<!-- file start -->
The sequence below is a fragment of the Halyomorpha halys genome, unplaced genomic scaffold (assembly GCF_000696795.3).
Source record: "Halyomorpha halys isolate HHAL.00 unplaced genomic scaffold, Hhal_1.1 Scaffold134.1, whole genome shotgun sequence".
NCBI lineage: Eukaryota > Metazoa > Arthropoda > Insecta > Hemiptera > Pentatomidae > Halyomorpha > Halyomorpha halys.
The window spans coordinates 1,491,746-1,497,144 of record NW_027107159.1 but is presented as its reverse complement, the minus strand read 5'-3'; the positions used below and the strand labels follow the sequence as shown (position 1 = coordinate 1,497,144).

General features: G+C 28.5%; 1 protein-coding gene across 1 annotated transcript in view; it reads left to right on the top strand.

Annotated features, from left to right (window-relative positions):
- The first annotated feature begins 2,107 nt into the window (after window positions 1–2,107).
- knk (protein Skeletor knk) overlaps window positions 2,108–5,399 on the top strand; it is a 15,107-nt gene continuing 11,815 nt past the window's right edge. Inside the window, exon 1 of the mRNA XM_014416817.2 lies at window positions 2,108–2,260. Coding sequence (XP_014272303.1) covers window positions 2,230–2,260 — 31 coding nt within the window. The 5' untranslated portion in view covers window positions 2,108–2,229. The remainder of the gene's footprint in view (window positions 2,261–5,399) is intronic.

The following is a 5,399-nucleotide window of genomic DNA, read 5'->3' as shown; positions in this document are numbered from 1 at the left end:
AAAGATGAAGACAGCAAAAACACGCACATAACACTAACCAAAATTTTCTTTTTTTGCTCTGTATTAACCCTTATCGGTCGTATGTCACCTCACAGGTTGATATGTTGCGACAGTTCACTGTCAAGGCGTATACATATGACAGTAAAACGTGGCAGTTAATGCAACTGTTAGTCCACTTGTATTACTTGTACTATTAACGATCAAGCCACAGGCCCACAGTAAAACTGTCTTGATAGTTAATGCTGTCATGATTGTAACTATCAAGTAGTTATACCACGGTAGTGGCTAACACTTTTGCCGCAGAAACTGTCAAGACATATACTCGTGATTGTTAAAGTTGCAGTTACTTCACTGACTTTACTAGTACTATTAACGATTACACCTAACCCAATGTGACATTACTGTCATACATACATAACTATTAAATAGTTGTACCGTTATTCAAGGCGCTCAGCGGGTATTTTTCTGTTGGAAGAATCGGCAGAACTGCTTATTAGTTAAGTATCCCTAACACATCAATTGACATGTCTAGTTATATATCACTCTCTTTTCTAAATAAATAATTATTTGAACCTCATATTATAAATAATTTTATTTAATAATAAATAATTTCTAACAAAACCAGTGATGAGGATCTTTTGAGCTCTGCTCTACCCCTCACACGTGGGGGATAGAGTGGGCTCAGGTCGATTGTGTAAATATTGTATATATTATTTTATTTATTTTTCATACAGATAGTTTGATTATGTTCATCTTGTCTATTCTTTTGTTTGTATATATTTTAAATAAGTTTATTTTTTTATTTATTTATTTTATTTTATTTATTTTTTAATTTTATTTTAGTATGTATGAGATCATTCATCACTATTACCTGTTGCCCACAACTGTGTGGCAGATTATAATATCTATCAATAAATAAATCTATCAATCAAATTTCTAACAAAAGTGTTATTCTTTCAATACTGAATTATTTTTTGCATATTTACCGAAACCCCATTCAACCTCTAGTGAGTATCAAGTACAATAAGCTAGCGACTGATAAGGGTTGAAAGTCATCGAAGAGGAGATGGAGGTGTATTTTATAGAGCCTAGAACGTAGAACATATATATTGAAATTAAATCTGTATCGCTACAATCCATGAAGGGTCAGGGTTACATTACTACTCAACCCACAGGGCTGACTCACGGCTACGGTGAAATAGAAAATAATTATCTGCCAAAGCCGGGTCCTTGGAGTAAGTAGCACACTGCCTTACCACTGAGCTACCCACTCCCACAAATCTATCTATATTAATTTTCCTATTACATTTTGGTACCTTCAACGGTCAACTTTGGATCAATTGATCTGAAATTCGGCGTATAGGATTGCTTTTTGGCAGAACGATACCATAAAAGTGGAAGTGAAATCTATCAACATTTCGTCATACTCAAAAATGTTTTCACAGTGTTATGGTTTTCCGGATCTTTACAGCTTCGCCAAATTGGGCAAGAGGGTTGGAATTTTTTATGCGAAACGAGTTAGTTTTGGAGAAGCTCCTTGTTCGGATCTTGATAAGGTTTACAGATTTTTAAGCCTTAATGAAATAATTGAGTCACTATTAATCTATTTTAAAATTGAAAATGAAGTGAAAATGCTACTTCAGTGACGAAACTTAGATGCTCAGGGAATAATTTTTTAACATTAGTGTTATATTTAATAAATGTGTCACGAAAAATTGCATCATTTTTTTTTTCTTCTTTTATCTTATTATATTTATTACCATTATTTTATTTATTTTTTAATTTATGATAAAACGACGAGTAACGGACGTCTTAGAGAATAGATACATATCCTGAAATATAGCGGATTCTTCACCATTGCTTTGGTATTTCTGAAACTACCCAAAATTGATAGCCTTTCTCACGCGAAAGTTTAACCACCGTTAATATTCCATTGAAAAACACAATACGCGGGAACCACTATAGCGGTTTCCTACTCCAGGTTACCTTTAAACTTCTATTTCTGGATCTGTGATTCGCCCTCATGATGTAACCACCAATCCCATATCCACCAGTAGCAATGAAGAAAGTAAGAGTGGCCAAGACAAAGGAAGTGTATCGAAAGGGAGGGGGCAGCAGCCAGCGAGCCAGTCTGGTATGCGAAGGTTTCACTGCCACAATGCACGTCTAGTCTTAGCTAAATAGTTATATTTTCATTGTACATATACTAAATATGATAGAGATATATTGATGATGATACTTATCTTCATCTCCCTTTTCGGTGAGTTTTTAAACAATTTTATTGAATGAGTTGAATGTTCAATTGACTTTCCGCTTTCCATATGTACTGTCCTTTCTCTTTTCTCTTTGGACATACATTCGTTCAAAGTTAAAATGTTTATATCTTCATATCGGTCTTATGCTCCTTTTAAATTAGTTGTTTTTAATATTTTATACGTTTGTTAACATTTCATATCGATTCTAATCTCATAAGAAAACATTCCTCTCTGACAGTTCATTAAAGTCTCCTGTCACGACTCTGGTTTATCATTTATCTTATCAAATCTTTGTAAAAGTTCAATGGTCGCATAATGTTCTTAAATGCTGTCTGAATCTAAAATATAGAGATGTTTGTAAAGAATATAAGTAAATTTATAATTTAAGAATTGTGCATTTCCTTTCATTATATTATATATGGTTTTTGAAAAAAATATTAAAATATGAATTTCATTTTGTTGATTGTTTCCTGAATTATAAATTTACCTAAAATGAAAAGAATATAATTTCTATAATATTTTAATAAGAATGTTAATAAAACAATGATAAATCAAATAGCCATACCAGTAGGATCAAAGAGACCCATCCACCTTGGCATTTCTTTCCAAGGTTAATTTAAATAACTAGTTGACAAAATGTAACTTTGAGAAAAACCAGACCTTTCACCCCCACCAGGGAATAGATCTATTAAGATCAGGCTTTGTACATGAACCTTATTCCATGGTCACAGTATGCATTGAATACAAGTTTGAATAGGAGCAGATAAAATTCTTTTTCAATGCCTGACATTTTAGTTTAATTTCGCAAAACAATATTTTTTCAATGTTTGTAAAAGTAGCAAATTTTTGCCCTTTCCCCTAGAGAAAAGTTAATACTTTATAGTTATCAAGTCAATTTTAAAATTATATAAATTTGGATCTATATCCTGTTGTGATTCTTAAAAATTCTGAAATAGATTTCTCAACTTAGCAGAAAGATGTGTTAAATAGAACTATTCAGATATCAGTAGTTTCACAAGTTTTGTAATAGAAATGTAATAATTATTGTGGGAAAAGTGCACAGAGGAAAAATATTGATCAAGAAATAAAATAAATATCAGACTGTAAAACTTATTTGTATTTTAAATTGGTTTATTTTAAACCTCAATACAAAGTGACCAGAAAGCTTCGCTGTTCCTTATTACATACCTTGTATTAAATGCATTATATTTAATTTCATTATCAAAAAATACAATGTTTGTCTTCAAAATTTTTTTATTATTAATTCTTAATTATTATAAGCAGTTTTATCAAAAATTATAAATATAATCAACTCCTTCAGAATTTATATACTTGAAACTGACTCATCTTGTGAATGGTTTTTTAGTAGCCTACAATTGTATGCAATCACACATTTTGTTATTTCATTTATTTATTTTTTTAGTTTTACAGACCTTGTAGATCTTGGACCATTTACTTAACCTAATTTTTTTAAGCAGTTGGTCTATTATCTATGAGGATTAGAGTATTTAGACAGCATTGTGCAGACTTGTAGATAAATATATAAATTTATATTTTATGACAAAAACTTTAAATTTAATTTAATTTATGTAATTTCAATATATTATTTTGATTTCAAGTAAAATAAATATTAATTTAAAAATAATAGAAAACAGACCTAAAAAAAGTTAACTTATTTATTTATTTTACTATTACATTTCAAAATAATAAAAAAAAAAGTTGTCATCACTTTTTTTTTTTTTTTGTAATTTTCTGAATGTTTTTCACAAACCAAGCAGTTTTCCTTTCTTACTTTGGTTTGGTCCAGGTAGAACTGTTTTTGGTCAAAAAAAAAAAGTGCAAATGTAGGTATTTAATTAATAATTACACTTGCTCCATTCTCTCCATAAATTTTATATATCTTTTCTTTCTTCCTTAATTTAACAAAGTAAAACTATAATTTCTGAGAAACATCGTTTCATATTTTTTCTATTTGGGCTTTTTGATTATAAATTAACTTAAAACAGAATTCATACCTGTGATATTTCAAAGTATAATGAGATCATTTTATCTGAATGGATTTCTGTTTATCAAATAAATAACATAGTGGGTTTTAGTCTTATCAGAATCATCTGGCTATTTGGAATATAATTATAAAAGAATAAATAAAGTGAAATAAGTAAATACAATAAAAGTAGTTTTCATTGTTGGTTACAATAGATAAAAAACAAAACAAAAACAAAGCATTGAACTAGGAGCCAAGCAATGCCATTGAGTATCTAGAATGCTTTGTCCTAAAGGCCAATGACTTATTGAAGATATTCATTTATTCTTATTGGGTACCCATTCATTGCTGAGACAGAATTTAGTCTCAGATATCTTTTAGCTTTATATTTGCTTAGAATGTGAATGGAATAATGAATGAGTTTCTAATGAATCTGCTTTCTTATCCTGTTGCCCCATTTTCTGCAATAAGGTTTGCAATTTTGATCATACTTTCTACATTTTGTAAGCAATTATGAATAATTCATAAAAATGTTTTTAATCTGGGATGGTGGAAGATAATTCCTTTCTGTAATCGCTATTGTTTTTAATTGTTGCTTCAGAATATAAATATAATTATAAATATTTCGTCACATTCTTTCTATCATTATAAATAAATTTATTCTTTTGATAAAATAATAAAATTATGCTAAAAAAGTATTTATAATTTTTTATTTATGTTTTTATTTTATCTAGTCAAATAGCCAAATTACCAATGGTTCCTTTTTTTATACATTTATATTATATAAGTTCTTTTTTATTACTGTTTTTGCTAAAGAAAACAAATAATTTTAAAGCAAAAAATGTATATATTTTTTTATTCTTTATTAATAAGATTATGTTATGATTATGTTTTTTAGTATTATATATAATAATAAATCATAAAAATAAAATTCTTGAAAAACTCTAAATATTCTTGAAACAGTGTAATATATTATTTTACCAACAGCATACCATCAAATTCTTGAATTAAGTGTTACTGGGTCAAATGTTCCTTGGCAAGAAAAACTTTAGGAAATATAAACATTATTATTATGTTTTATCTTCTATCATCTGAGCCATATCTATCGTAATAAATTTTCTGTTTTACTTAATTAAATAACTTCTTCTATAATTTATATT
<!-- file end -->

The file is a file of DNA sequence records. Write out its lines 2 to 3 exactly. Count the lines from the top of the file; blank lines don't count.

Source record: "Halyomorpha halys isolate HHAL.00 unplaced genomic scaffold, Hhal_1.1 Scaffold134.1, whole genome shotgun sequence".
NCBI lineage: Eukaryota > Metazoa > Arthropoda > Insecta > Hemiptera > Pentatomidae > Halyomorpha > Halyomorpha halys.